Chemical cos play catalyst for private capex; face near-term risks

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Private sector capital expenditure, or capex announcements so far in FY23 are being led by the chemicals sector. In the April-November period, this sector accounted for around 45% of the total capex worth 8.5 trillion, showed an analysis by Nirmal Bang Institutional Equities.

“Chemicals companies have been aggressively adding capex driven by robust order inflows and enquiries from domestic and global markets. The capex intensity seen in the sector is the highest ever. The FY20-24E capex for our coverage universe is almost 3x of the capex seen in previous five years,” said Rohan Gupta, director institutional equities, Nuvama Wealth Management.

The increased adoption of the China-plus-one strategy by firms globally has given this sector a boost in recent years. To reduce the dependence on China, companies are diversifying to alternative destinations such as India, which enjoys an edge over peers as a chemical exporter due to many favourable factors such as cheaper labour, better technology capabilities and various policy initiatives by the Centre.

“Capex announcements by the chemicals sector are being led by green hydrogen and green ammonia projects, accounting for about 65% of the total chemical sector capex. Another 10% of the sector’s capex announcement can be attributed to the Adani group’s Alumina project,” said Nirmal Bang.

Not just in the listed space, an interest subvention scheme announced by the government for grain-based and sugar-based ethanol projects is also driving a mini boom in the unlisted space, said the Nirmal Bang report.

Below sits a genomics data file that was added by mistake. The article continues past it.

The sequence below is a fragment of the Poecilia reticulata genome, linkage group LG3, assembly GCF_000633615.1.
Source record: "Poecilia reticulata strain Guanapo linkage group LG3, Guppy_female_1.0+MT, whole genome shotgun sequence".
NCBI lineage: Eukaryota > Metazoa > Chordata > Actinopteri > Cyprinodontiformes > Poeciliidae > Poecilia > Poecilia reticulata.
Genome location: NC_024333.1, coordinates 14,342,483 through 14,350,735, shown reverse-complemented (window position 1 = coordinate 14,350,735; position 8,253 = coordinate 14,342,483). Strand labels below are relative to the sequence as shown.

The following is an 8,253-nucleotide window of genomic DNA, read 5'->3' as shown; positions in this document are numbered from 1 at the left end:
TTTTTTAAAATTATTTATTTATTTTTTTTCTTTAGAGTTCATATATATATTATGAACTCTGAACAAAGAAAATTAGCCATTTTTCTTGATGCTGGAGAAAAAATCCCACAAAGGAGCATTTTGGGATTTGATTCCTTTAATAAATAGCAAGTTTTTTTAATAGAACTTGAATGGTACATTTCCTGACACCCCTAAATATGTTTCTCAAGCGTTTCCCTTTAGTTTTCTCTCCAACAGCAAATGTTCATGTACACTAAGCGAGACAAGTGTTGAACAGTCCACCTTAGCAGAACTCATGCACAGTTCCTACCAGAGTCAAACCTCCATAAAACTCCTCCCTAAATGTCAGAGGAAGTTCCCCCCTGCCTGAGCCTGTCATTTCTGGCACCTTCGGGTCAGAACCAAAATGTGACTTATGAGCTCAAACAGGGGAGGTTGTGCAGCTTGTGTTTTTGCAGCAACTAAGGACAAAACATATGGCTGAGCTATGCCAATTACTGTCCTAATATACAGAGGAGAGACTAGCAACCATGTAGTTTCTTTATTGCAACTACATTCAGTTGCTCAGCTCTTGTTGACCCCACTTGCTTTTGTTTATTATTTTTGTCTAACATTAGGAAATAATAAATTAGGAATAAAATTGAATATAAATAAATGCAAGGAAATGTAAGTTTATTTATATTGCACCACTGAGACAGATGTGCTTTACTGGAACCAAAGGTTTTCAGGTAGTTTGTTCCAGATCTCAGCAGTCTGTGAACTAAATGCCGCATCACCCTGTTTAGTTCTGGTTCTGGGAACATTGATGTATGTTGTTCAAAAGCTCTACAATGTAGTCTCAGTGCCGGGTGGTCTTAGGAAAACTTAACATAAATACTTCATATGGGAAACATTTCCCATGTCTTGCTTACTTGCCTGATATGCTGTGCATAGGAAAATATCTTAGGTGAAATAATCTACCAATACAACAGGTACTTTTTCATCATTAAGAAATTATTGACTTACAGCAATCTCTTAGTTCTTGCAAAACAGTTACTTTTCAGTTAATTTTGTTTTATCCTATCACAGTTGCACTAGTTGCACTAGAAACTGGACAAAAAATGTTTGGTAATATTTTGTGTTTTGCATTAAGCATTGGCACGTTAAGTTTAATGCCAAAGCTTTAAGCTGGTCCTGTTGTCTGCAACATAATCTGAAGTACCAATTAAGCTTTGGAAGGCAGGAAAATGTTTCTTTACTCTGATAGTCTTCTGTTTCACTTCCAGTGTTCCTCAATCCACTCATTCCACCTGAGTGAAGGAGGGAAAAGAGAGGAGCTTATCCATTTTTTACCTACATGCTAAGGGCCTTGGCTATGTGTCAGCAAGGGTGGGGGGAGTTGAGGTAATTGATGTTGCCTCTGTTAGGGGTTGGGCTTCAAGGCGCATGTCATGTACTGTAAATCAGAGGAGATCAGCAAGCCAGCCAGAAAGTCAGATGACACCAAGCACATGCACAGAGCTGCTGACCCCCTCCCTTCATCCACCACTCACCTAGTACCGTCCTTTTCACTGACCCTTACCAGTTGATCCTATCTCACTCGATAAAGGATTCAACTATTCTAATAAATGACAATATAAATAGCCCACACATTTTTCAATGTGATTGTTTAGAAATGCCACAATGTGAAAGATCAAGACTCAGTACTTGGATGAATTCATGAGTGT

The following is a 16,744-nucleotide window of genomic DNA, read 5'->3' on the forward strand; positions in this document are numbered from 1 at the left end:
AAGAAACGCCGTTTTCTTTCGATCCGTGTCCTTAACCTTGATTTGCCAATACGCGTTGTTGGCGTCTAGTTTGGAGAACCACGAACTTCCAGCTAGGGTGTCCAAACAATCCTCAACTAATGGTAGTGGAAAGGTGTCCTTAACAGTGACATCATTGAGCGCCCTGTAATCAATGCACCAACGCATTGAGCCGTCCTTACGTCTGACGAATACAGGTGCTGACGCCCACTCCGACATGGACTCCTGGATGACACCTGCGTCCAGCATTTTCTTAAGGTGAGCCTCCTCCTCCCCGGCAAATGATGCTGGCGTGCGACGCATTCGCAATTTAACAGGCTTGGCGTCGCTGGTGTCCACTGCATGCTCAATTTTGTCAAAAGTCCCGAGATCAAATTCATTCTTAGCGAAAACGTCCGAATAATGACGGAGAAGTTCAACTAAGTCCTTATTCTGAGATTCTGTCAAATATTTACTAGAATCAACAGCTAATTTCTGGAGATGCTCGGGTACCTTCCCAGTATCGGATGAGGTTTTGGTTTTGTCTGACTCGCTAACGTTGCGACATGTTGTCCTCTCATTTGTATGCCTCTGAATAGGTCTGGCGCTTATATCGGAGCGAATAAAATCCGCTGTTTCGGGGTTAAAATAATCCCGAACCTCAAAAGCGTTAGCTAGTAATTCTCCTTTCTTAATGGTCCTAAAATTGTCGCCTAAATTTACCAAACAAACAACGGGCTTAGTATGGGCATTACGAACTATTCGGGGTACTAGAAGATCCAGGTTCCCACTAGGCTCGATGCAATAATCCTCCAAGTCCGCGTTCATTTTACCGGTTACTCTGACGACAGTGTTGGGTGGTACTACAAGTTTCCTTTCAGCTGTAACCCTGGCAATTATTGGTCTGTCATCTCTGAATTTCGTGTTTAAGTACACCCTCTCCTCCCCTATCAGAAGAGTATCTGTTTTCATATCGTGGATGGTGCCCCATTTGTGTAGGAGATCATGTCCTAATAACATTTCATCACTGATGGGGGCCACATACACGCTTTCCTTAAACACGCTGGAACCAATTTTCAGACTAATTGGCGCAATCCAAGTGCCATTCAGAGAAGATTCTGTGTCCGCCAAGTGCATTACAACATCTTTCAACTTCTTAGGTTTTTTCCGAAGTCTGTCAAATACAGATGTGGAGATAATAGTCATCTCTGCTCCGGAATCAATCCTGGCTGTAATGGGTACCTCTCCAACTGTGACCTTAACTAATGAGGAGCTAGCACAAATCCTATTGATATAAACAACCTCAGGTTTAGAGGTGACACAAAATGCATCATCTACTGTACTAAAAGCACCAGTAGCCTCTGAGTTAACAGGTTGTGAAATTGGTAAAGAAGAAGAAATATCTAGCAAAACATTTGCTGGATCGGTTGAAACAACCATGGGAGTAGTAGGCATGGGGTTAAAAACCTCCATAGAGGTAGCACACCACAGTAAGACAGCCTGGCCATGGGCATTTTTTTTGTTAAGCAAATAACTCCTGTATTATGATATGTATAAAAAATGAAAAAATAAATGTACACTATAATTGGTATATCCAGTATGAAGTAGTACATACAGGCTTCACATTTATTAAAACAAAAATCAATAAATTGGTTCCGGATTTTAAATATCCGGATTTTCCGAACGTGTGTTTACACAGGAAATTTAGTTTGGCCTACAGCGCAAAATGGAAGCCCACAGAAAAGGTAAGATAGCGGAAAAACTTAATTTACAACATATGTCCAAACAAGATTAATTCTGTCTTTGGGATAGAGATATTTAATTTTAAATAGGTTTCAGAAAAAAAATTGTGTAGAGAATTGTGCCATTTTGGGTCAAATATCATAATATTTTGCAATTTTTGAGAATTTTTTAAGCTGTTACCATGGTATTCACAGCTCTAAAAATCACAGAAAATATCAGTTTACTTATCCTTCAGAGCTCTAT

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Furthermore, the disruptions in Europe due to the Russia-Ukraine war may have increased opportunities for Indian chemical companies, prompting them to add capacities.

In any case, rising capex bodes well for the sector’s long-term revenue visibility. However, there are some risks.

For instance, tepid demand by end-user industries such as dyes, and paints, in markets such as the US and Europe could weigh on the sector’s export revenues.

Also, softening commodity prices may lead to inventory destocking. Amid this, a slew of chemical stocks have slid 14-35% from their respective 52-week highs.

In the recent quarters, chemical companies have seen price-led topline growth, but that may change.

“We expect muted topline growth and moderation in margins for chemical companies in the next two quarters. So, some more time correction may happen in stocks given the near-term concerns,” Gupta said.


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